Dretholien continued to hold Beliaz at gun point as she nudged him over to a broad, stainless steel workbench a few meters to his left. Considering her bird-like proportions, he was surprised at how strong she was. But based on what she’d told him, her appearance might well have been a holographic or telepathic illusion.CONTINUE READING
The route to the distant tower led Beliaz and Reahidor through jungle overgrowth to a small village at the base of a hill. From there, a steep flight of stone steps paved the way to the tower’s imposing entrance.CONTINUE READING
Seconds of subjective time after the Caliaphon Dahlatri had sealed Beliaz into an unknown ancient device, his round eyes looked out into a darkened room. But was It a room? As he stood up from what had been the temple floor, he heard a faint chirp.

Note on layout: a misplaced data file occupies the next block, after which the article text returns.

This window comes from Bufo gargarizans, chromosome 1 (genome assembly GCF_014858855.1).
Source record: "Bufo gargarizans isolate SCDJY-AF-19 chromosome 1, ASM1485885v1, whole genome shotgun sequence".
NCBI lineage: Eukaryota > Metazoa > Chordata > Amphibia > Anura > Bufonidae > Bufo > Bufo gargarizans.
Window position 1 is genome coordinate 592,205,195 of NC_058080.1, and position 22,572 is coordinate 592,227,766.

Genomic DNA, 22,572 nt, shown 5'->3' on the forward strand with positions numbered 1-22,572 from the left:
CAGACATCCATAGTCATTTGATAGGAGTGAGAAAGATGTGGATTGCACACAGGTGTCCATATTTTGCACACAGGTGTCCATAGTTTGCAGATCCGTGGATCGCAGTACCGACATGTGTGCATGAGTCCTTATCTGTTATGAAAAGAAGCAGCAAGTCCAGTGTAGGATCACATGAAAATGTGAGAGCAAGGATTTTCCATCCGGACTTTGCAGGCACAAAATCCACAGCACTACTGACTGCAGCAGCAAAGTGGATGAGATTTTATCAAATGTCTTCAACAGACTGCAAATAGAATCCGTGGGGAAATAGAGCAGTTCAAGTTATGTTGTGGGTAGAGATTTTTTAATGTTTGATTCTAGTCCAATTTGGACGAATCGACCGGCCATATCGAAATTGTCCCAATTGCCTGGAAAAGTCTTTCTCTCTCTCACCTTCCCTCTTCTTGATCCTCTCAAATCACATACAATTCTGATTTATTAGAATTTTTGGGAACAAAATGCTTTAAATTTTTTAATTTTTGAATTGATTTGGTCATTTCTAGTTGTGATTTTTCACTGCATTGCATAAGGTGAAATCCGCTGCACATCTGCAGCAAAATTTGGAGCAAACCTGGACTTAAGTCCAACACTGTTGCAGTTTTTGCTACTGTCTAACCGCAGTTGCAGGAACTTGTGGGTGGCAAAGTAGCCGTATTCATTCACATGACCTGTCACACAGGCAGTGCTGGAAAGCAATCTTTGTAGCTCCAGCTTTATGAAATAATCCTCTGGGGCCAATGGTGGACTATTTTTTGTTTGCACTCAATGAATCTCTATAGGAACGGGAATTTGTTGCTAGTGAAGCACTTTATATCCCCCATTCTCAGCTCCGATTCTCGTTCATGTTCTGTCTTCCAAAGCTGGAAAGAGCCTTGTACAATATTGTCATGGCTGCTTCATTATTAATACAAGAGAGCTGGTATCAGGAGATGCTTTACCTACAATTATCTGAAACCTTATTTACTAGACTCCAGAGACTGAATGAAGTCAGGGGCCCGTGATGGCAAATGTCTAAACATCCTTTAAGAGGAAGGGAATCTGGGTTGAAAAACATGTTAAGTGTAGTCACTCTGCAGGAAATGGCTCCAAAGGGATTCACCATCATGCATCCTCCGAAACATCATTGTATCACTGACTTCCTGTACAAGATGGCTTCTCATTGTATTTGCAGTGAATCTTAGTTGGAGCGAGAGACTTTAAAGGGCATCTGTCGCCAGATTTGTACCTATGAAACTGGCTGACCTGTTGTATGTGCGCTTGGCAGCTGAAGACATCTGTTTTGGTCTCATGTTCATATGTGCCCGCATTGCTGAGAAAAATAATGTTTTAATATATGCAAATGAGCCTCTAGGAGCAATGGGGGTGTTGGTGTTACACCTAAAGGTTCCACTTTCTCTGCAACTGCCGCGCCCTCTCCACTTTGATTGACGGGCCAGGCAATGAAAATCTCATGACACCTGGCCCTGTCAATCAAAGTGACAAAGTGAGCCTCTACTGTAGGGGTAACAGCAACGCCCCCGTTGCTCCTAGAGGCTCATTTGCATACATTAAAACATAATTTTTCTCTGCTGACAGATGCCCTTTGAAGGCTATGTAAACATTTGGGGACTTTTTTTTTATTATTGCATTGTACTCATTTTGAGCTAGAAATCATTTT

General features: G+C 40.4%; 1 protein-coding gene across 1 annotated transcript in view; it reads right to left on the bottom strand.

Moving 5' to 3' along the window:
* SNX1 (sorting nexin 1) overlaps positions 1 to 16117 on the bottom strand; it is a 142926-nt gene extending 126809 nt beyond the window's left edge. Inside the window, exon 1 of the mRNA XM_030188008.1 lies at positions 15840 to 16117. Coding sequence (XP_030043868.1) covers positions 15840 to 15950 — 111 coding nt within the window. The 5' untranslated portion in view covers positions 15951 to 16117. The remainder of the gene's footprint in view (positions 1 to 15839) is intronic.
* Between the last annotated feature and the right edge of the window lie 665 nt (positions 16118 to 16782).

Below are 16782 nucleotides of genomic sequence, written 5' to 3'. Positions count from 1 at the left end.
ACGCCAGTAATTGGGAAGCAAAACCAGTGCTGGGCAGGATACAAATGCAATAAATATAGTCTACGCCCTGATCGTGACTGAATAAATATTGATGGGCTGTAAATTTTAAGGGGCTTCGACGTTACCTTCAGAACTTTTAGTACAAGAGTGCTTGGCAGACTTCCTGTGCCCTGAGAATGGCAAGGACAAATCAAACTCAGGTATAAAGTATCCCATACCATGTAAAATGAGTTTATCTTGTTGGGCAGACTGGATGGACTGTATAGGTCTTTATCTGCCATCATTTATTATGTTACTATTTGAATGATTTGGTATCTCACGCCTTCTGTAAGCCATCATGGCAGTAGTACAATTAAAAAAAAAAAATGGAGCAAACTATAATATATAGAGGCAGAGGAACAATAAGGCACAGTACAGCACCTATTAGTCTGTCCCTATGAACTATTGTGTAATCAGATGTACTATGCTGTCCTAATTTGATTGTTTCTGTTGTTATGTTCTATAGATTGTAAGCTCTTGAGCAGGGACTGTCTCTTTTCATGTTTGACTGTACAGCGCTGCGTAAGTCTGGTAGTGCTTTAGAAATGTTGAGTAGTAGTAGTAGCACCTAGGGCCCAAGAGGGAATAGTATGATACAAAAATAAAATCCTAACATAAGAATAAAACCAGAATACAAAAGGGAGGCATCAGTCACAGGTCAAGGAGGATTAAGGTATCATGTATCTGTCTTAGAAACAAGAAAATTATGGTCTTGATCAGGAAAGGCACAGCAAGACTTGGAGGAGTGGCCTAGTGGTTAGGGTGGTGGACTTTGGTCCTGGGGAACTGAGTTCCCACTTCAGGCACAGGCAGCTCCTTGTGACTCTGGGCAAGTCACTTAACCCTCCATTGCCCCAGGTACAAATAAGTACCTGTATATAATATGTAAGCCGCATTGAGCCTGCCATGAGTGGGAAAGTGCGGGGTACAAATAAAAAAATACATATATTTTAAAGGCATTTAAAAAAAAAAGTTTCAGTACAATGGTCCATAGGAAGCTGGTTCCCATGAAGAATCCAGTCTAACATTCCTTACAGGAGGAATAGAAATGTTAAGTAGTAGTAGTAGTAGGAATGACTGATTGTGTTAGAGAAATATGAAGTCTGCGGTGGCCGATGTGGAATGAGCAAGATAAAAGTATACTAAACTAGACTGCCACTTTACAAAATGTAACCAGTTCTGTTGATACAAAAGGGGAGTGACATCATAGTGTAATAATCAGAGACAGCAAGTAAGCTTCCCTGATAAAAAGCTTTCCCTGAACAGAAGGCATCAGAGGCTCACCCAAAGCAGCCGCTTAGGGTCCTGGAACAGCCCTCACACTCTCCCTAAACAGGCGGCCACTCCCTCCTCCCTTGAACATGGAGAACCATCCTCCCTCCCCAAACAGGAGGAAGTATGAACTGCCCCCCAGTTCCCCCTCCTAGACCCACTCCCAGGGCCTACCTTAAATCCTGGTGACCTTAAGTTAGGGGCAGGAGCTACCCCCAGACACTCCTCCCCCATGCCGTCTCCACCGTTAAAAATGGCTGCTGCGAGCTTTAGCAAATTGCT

Insect? Amphibian? Bird? He struggled to identify the sound and correlate it with the damp breeze that brushed his face and brought with it an assortment of musty odors.
“A rainforest?” he whispered.CONTINUE READING
As astonished as Beliaz was, he managed to keep his voice steady.
“It embarrasses me to say it, Your Holiness,” he said, “but I’m not sufficiently enlightened to understand you.”
For the first time since they met, the Caliaphon’s legendary composure dissolved into laughter.
“Celestial Realms!” he said, “the look on your face. Come with me.”
The tall Galuri turned away in a swish of silk and hurried out of the chamber. His head in a sweat, Beliaz hurried after him, though he longed for all the world to slip out a side door and hop an express transport home.CONTINUE READING
The mercenaries’ ship was crowded, smelly and certainly didn’t offer inflight meals. Yet despite being ravenous, Beliaz didn’t dare ask for food. So after hours of silent suffering, the weary Cephalopod was relieved to hear the ship’s AI announce:
ENTERING THE GALURI SYSTEMCONTINUE READING
The commuter shuttle between Archion 3 and the Geliatra asteroid belt was the lifeline of Validoor Sector’s burgeoning business juggernaut. For the past seventy-five years, entrepreneurs from every major industry had depended on the shuttle’s unbroken record of reliable service.